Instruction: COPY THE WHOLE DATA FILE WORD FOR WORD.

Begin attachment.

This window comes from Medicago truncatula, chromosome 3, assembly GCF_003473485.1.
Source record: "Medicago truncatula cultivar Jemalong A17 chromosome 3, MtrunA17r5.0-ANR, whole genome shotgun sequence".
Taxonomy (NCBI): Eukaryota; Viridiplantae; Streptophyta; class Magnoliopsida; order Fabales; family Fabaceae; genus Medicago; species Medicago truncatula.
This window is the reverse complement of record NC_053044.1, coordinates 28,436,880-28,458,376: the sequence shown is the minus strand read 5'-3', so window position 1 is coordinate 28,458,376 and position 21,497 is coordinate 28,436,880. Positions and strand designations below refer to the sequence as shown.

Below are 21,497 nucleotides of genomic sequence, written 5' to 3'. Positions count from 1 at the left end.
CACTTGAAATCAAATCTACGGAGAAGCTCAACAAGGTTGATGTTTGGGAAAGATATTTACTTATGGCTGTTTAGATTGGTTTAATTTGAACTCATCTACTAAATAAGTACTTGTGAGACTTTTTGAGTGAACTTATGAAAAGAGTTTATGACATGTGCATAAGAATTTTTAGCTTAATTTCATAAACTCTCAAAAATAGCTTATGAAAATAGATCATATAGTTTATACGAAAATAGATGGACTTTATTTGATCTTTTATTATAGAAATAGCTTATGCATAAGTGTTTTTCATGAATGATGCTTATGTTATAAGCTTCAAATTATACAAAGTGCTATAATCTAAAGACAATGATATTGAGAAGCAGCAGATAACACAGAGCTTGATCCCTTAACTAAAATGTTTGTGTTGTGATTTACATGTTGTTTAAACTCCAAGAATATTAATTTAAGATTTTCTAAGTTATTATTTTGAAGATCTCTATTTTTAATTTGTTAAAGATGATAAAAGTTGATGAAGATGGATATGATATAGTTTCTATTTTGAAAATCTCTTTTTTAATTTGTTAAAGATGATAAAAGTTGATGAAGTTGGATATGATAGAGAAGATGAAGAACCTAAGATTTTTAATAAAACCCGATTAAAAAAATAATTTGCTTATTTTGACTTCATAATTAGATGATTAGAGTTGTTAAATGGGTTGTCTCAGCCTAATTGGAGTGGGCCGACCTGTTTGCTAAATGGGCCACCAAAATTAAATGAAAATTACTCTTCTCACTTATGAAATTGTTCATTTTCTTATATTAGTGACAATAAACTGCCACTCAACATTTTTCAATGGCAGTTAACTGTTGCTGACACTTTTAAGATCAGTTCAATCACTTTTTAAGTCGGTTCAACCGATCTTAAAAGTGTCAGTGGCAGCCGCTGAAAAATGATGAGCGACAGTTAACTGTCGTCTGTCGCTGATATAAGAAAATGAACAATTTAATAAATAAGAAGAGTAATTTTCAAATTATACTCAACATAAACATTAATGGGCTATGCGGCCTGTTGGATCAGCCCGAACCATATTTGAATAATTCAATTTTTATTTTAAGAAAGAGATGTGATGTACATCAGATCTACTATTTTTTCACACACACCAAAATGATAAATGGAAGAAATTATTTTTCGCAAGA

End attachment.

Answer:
This window comes from Medicago truncatula, chromosome 3, assembly GCF_003473485.1.
Source record: "Medicago truncatula cultivar Jemalong A17 chromosome 3, MtrunA17r5.0-ANR, whole genome shotgun sequence".
Taxonomy (NCBI): Eukaryota; Viridiplantae; Streptophyta; class Magnoliopsida; order Fabales; family Fabaceae; genus Medicago; species Medicago truncatula.
This window is the reverse complement of record NC_053044.1, coordinates 28,436,880-28,458,376: the sequence shown is the minus strand read 5'-3', so window position 1 is coordinate 28,458,376 and position 21,497 is coordinate 28,436,880. Positions and strand designations below refer to the sequence as shown.

Below are 21,497 nucleotides of genomic sequence, written 5' to 3'. Positions count from 1 at the left end.
CACTTGAAATCAAATCTACGGAGAAGCTCAACAAGGTTGATGTTTGGGAAAGATATTTACTTATGGCTGTTTAGATTGGTTTAATTTGAACTCATCTACTAAATAAGTACTTGTGAGACTTTTTGAGTGAACTTATGAAAAGAGTTTATGACATGTGCATAAGAATTTTTAGCTTAATTTCATAAACTCTCAAAAATAGCTTATGAAAATAGATCATATAGTTTATACGAAAATAGATGGACTTTATTTGATCTTTTATTATAGAAATAGCTTATGCATAAGTGTTTTTCATGAATGATGCTTATGTTATAAGCTTCAAATTATACAAAGTGCTATAATCTAAAGACAATGATATTGAGAAGCAGCAGATAACACAGAGCTTGATCCCTTAACTAAAATGTTTGTGTTGTGATTTACATGTTGTTTAAACTCCAAGAATATTAATTTAAGATTTTCTAAGTTATTATTTTGAAGATCTCTATTTTTAATTTGTTAAAGATGATAAAAGTTGATGAAGATGGATATGATATAGTTTCTATTTTGAAAATCTCTTTTTTAATTTGTTAAAGATGATAAAAGTTGATGAAGTTGGATATGATAGAGAAGATGAAGAACCTAAGATTTTTAATAAAACCCGATTAAAAAAATAATTTGCTTATTTTGACTTCATAATTAGATGATTAGAGTTGTTAAATGGGTTGTCTCAGCCTAATTGGAGTGGGCCGACCTGTTTGCTAAATGGGCCACCAAAATTAAATGAAAATTACTCTTCTCACTTATGAAATTGTTCATTTTCTTATATTAGTGACAATAAACTGCCACTCAACATTTTTCAATGGCAGTTAACTGTTGCTGACACTTTTAAGATCAGTTCAATCACTTTTTAAGTCGGTTCAACCGATCTTAAAAGTGTCAGTGGCAGCCGCTGAAAAATGATGAGCGACAGTTAACTGTCGTCTGTCGCTGATATAAGAAAATGAACAATTTAATAAATAAGAAGAGTAATTTTCAAATTATACTCAACATAAACATTAATGGGCTATGCGGCCTGTTGGATCAGCCCGAACCATATTTGAATAATTCAATTTTTATTTTAAGAAAGAGATGTGATGTACATCAGATCTACTATTTTTTCACACACACCAAAATGATAAATGGAAGAAATTATTTTTCGCAAGA